For proper eyesight, the cornea and the lens must properly focus or 'refract' light onto the retina i.e. at the back of the eye. If the length or shape of the eye is not ideal, the light may get focused too early or too late leaving a blurred image on the retina. Myopia, or near-sightedness, is the ability to clearly see objects up close but not those at a distance.
Causes and Symptoms: Myopia generally occurs in the young; the patient experiences difficulty in seeing far-off objects. Spectacles with concave lenses of the required curvature may help in correcting the vision. But the defect continues to increase with age. The patient of this type of progressive myopia has to continue to change the lenses of his spectacles.
It is an inherited condition usually detected in children between the ages of eight and twelve. Few factors outside of heredity affect this condition as well. Using dim light, reading too much or nutritional deficiencies do not seem to impact it one-way or the other.
According to Ayurveda, nervous frailty and susceptibility to cold and constipation are the predisposing factors responsible for myopia. It begins with blurred vision, particularly with regard to objects at a distance and, later, leads to an inability to recognize persons unless they are standing next to the sufferer. The blackboard and the screen in a motion picture house may become blurred for the viewer. The eyes may water due to strain, and an itch and a sensation of heaviness and burning may be experienced in the eyes. An offshoot of the malady may be headaches or disturbance in sleep.
Medicines & Prescriptions: The first requirement before any cure of myopia can be undertaken is to rid the patient of cold and constipation. Any tendency towards constipation is likely to interfere with the course of the treatment. Triphala should be administered to deal with these ailments. Triphala water should be drunk and also used for washing the eyes thoroughly. Four ounces of decoction of triphala should be taken to relieve the constipation and the dose may have to be regulated according to the severity of the constipation. Washing with triphala water and taking it internally may have to be continued for three to four months to deal with the condition. The other medicine of choice for myopia is Yashthi Madhu or Glycvrrhiza glabra. The powder of the root of the plant is given in a half teaspoonful dose, mixed with a quarter spoon of pure ghee and half teaspoon of honey. The dose is to be given twice daily on an empty stomach.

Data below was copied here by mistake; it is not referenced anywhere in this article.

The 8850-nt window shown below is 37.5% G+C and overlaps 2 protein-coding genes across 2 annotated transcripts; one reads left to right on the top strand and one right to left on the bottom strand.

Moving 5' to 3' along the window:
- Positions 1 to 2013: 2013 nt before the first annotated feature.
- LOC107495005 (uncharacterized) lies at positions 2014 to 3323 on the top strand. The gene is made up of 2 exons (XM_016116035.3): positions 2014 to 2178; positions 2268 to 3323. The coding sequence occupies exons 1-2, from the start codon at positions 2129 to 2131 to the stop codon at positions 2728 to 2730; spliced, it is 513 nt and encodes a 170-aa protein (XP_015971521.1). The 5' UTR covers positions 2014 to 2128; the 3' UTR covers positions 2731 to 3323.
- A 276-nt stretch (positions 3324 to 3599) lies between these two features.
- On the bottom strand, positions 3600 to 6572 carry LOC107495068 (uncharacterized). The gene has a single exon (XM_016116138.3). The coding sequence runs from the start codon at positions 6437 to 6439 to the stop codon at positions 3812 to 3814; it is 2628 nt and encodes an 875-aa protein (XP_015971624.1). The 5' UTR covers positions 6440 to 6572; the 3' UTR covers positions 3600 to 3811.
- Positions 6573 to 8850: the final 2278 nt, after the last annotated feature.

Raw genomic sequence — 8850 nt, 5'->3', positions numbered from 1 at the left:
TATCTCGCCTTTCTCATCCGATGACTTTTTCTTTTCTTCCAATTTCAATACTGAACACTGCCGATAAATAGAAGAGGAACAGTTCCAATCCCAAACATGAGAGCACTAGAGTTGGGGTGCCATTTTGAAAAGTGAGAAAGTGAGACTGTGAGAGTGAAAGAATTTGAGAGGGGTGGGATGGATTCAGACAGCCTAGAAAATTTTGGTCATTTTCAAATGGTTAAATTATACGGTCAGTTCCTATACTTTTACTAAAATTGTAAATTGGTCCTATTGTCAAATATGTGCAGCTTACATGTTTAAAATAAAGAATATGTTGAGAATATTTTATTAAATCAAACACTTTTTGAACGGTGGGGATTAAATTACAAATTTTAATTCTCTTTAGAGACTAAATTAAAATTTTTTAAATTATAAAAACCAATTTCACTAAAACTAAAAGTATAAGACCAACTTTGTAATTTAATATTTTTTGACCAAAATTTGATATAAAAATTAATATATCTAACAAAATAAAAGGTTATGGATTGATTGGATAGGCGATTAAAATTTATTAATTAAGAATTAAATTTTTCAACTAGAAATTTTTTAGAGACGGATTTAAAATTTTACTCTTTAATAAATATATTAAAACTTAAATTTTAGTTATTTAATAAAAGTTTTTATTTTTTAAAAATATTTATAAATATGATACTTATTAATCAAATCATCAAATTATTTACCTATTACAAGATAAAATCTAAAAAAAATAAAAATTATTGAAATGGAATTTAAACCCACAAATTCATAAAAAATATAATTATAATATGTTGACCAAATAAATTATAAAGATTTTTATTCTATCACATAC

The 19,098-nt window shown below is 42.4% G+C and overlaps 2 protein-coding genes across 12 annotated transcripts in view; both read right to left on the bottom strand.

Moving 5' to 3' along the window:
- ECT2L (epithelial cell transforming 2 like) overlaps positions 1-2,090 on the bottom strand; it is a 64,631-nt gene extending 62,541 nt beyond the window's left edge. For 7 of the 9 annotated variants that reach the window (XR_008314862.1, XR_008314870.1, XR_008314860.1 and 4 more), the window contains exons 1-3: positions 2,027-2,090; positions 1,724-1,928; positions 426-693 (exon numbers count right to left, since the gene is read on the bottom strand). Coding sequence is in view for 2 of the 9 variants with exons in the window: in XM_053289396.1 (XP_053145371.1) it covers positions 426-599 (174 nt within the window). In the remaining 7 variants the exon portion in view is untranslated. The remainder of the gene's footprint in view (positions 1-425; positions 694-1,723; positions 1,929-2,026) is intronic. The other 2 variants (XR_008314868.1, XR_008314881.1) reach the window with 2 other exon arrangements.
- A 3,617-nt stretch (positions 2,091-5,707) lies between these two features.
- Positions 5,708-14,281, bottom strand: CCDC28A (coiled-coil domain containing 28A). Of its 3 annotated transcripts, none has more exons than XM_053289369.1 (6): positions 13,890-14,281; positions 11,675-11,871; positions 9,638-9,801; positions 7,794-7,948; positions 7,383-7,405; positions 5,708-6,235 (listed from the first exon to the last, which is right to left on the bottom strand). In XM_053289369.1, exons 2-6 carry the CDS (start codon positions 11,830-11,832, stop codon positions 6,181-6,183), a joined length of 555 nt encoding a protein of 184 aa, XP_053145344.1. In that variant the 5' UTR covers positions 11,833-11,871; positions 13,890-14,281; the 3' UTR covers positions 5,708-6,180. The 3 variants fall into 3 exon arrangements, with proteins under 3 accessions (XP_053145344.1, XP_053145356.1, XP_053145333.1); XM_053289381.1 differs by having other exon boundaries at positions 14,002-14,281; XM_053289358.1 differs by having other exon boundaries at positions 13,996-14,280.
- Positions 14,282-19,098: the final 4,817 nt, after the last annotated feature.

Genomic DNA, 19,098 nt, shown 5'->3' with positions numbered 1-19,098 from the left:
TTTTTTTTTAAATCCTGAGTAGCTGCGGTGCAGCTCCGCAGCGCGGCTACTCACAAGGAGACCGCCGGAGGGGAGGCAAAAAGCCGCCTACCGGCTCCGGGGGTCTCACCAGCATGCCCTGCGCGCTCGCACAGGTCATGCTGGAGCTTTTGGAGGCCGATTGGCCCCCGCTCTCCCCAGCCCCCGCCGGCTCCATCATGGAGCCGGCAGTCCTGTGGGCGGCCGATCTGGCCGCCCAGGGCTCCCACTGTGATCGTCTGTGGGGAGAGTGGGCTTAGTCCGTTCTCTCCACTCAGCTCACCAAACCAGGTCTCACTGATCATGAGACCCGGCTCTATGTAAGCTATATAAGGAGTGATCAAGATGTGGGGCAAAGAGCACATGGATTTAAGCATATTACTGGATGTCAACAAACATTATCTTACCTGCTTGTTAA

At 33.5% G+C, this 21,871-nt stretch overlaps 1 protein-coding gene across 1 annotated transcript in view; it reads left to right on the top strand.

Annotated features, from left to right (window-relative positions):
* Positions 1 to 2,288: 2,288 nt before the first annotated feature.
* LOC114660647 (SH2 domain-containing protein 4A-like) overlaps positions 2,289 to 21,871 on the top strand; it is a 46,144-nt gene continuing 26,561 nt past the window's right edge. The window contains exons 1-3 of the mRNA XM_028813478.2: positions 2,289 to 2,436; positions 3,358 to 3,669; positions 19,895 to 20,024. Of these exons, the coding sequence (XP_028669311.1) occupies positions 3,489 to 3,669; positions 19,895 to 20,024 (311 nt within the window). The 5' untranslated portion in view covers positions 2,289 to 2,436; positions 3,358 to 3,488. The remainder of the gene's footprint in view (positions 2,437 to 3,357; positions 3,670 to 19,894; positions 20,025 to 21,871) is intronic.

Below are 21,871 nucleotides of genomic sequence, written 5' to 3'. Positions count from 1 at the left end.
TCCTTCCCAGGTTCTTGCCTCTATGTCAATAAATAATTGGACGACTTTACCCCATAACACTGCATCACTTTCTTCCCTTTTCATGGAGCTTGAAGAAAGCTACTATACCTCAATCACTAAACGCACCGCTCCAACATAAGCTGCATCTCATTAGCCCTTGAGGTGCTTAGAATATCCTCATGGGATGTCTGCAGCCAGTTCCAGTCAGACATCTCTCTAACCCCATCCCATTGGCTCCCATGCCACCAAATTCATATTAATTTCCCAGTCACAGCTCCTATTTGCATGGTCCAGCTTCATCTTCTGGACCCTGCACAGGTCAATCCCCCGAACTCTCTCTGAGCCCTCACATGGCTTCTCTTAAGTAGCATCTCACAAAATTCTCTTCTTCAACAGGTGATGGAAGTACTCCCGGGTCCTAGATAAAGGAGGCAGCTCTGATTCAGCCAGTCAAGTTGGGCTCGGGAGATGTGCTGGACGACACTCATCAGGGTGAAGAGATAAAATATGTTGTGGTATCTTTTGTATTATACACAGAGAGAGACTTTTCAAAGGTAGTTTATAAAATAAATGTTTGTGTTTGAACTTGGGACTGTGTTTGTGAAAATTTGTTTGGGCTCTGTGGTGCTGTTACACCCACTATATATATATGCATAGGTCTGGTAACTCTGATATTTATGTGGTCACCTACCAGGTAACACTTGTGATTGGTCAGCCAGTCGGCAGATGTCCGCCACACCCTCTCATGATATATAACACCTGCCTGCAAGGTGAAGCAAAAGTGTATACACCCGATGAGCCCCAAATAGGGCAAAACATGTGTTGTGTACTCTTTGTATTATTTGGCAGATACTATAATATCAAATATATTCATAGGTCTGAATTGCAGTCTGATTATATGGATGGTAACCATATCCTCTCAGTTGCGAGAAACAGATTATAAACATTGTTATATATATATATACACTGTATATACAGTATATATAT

If myopia is of nervous origin, namely, if it has been caused by nervous debility, Saptamrita Lauha is the obvious remedy. A teaspoonful of this medicine is given twice daily with milk. In case of constipation, the obvious remedy is Mahatriphala Ghrita. The dose of which may be increased to three teaspoonfuls twice daily with milk. Cold and nasal congestion may be dealt with by dropping five to six drops of Shadbindu Taila into each nostril.
Myopia is best treated with eyeglasses and also contact lenses, which compensate for the elongated shape of the eye allowing the light to focus properly on the retina. As children grow through the teen years, the condition typically worsens and then levels off in adulthood. During this growing period, new eyeglasses may be needed as often as every six months to correct the problem.
There is no scientific evidence that contact lenses or eye exercises stop the progression of myopia as such. Refractive surgery is available as a treatment for myopia but most ophthalmologists-medically trained eye doctors-feel that eyes with simple myopia would best be treated with glasses or contact lenses.
Diet and Other Regimen: Pungent and sour foods are to be avoided. Those foods can sometimes exacerbate costiveness. Fried things should be prohibited, though ghee made from cow's milk may be used in moderate quantities.
The patient is advised to avoid eyestrain. Continuous reading is not helpful. After a few pages of reading, the patient should rest his eyes for some minutes. Work-demanding concentration of eyesight including the needlework and also reading and writing at night should not be permitted. Walking barefoot on dew-covered grass and long walks in the morning are helpful. One should not read while lying in bed.
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